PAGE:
Manulife trimming guaranteed funds lineup

By Al Emid | July 13, 2005 | Last updated on July 13, 2005
2 min read

(July 13, 2005) Advisors will face a slightly shrinking product roster this fall when Manulife Financial makes cuts to its family of guaranteed funds. Manulife decided to make the changes because the risks outweigh the returns, explains Rick Annaert, Manulife’s vice-president of investment products.

“We’ve reviewed our risk metrics,” he said. “We considered the amount of capital markets risk, the amount of mortality risk and … fee income risk.” Manulife’s costs include the necessary reserves set aside to cover potential liabilities. Total costs meant that these products would not yield the 15% return that Manulife views as the minimum required return on a product line.

“For a company — any company to achieve an overall objective of return at 15% to its shareholders, each of the products it sells has to at least be, in the aggregate, earning a 15% return on capital,” he explained, adding that Manulife saw raising premiums as its only other option.

Effective October 1, Manulife plans to implement three main changes to its Manulife-branded guaranteed product lineup. The first is that no new GIF Encore policies will be sold in the Series One category. Existing policies will continue and Manulife will accept deposits in Series One policies set up before October 2001. Manulife also plans to cap its small cap funds for all guaranteed products and no new deposits will be accepted. Foreign funds in Series One products will also be capped.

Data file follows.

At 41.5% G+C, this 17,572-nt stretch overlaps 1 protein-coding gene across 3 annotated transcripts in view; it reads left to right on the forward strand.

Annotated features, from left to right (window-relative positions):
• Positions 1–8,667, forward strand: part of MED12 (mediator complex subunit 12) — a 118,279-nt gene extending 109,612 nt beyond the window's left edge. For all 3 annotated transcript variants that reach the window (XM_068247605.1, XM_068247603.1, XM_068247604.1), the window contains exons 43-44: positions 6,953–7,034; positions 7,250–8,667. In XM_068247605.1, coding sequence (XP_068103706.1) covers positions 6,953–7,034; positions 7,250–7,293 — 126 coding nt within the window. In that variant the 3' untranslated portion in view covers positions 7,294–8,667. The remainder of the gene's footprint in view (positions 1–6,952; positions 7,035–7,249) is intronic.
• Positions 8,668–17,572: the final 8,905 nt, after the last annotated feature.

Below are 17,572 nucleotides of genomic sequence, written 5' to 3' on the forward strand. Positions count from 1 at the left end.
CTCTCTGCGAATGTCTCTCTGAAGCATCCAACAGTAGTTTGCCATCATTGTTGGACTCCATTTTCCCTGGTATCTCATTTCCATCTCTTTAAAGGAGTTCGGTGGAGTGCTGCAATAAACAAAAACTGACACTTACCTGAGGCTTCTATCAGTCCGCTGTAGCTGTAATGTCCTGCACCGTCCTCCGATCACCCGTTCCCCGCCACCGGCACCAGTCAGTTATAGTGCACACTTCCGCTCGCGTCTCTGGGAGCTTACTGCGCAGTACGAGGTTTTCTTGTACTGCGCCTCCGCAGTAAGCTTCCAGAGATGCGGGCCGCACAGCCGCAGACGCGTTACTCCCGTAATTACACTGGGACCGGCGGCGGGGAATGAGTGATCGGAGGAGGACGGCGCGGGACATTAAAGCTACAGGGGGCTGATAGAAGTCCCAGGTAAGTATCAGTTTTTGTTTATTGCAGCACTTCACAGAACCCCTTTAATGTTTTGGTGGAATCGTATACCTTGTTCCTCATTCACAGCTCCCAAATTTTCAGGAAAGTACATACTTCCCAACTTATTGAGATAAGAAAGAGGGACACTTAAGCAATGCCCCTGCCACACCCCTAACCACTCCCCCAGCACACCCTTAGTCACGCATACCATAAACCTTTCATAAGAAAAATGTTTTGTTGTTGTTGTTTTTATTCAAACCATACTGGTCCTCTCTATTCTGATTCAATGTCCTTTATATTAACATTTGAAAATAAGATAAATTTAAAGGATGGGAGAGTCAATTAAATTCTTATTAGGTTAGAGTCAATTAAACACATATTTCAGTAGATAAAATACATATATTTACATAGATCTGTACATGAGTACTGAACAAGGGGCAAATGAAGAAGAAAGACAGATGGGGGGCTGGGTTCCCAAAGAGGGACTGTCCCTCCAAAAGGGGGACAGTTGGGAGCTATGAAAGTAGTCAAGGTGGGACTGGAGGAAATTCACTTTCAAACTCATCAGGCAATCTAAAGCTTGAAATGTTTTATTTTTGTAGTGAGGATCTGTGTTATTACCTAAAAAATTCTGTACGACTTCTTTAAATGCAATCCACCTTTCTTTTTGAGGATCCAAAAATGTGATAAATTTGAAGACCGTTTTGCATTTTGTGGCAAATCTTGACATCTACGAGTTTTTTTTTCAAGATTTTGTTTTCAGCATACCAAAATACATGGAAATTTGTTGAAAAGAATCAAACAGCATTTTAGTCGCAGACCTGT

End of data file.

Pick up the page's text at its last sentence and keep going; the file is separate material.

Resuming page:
At the same time, Manulife is planning changes to its lineup of Maritime Life-branded guaranteed products. It will be changing the minimum maturity date from 10 years to 15 years for both Series A and Series B fund products. It also plans to limit section of funds to those with no more than 80% overall exposure to equities for Series A products. That means no new policies with exposures exceeding that amount will be accepted.

Small cap funds in both Series A and Series B products will be capped but will continue to allow 100% Canadian and foreign funds in Class B products. In these categories, no new deposits will be accepted for policies set up before October 1.

Manulife’s changes are in line with industry trends as companies seek to manage risk exposure. The insurance firm doesn’t currently have any new products in the pipeline slated to replace either the Manulife-branded or Maritime Life-branded deletions.

Al Emid is a Toronto-based freelance writer


Al Emid